Since tables are normal Python classes they can use inheritance. In our code BooksByAuthor inherits from Books. That's why we don't need to explicitly specify a model attribute for BooksByAuthor.

BooksByAuthor is an example of a slave table. It shows the books of a given Author. This given Author is called the "master" of these Books. We also say that a slave table depends on its master.

Lino manages this dependency almost automatically. The application developer just needs to specify a class attribute master_key. This attribute, when set, must be a string containing the name of a ForeignKey field which must exist in the Table's model.

A table can defined attributes like filter and order_by which you know from Django's QuerySet API.

A table is like a grid widget, it has attributes like column_names which describe how to display it to the user.

But the table is even more than the definition of a grid widget. It also has attributes like detail_layout which tells it how to display the detail of a single record in a form view.

Try also to work through the API docs, knowing that lino.core.dbtables.Table inherits from lino.core.tables.AbstractTable who inherits from lino.core.actors.Actor.

Using tables without a web server

An important thing with tables is that they are independent of any front end. You define them once, and you can use them on the console, in a script, in a testcase, in a web interface or in a GUI window.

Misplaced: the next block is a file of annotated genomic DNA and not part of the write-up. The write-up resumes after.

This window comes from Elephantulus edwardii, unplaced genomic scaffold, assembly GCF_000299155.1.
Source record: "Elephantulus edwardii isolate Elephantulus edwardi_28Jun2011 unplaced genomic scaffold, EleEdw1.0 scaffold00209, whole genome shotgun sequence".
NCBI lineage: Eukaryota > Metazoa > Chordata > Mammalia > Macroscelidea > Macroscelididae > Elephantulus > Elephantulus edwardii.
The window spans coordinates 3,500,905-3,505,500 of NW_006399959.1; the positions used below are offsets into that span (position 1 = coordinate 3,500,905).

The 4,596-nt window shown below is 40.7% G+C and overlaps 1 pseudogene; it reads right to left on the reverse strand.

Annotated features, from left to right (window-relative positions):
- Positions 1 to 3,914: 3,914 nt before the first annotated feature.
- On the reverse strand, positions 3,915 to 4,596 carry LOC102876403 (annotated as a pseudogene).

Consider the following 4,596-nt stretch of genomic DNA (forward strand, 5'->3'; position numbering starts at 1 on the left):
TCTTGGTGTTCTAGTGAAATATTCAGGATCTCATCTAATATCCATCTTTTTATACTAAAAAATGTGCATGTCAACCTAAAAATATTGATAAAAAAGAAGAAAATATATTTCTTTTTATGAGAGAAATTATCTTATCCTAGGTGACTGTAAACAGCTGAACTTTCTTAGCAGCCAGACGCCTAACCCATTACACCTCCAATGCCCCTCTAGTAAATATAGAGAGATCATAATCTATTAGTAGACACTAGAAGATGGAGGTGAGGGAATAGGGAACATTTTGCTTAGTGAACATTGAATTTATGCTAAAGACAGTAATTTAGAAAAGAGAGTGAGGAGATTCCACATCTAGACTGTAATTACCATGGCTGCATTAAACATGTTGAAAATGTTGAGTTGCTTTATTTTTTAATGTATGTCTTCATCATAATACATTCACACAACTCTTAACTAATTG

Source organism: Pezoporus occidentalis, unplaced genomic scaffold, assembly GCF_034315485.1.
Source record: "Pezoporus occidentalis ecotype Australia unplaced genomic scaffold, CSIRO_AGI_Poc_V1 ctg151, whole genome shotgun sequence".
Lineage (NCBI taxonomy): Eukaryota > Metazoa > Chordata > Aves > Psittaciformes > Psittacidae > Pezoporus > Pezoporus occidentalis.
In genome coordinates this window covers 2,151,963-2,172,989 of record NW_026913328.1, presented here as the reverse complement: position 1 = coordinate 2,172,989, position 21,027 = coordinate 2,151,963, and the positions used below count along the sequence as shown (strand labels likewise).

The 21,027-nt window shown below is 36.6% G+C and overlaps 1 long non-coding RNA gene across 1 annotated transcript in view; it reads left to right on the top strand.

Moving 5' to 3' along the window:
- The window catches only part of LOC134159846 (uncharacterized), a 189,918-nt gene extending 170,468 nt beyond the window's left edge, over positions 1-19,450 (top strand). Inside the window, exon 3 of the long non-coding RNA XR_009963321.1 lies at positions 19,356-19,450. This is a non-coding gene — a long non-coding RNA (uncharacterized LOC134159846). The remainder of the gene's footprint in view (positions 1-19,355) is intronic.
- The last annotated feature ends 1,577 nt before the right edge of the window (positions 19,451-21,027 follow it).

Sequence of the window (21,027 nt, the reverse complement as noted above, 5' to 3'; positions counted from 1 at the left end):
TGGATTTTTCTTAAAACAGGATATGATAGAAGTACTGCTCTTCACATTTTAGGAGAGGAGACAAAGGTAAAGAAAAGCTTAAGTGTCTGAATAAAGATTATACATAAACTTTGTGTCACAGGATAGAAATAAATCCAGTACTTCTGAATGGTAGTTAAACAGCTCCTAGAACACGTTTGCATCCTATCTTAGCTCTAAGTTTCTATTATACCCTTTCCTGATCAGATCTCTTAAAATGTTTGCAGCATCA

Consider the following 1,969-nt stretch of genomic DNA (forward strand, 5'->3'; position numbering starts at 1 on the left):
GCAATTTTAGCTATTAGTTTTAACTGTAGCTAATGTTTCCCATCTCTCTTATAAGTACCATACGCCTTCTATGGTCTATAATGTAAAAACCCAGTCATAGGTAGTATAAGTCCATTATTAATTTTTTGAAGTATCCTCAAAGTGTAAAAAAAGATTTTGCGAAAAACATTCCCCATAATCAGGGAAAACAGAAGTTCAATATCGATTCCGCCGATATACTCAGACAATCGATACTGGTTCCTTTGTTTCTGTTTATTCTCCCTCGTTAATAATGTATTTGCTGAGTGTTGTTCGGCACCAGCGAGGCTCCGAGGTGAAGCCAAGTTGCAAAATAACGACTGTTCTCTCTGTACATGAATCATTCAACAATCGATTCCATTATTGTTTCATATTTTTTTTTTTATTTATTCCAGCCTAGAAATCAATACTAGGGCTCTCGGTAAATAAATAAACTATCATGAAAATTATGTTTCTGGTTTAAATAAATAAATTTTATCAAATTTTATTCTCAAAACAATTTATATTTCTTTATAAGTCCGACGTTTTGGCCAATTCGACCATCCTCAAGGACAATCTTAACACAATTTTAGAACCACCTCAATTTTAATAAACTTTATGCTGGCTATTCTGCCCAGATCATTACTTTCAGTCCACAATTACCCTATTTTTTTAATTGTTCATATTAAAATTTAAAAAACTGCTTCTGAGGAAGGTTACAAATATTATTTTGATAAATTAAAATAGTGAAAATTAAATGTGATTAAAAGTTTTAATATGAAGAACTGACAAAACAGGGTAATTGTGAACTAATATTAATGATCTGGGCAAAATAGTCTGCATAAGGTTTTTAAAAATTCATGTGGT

At this point of our tutorial, we won't yet fire up a web browser (because we want to explain a few more concepts like menus and layouts before we can do that), but we can already play with our data using Django's console shell:

$ python manage.py shell

The first thing you do in a shell session is to import everything from lino.api.shell:

>>> from lino.api.shell import *

This imports especially a name rt which points to the lino.api.rt module. rt stands for "run time" and it exposes Lino's runtime API. In our first session we are going to use the show method and the actors object.

>>> rt.show(tables.Authors)
... 
============ =========== =========
 First name   Last name   Country
------------ ----------- ---------
 Douglas      Adams       UK
 Albert       Camus       FR
 Hannes       Huttner     DE
============ =========== =========

So here is, our Authors table, in a testable console format!

And here is the Books table:

>>> rt.show(tables.Books)
... 
================= ====================================== ===========
 author            Title                                  Published
----------------- -------------------------------------- -----------
 Adams, Douglas    Last chance to see...                  1990
 Adams, Douglas    The Hitchhiker's Guide to the Galaxy   1978
 Huttner, Hannes   Das Blaue vom Himmel                   1975
 Camus, Albert     L'etranger                             1957
================= ====================================== ===========

These were so-called master tables. We can also show the content of slave tables :

>>> adams = tables.Author.objects.get(last_name="Adams")
>>> rt.show(tables.BooksByAuthor, adams)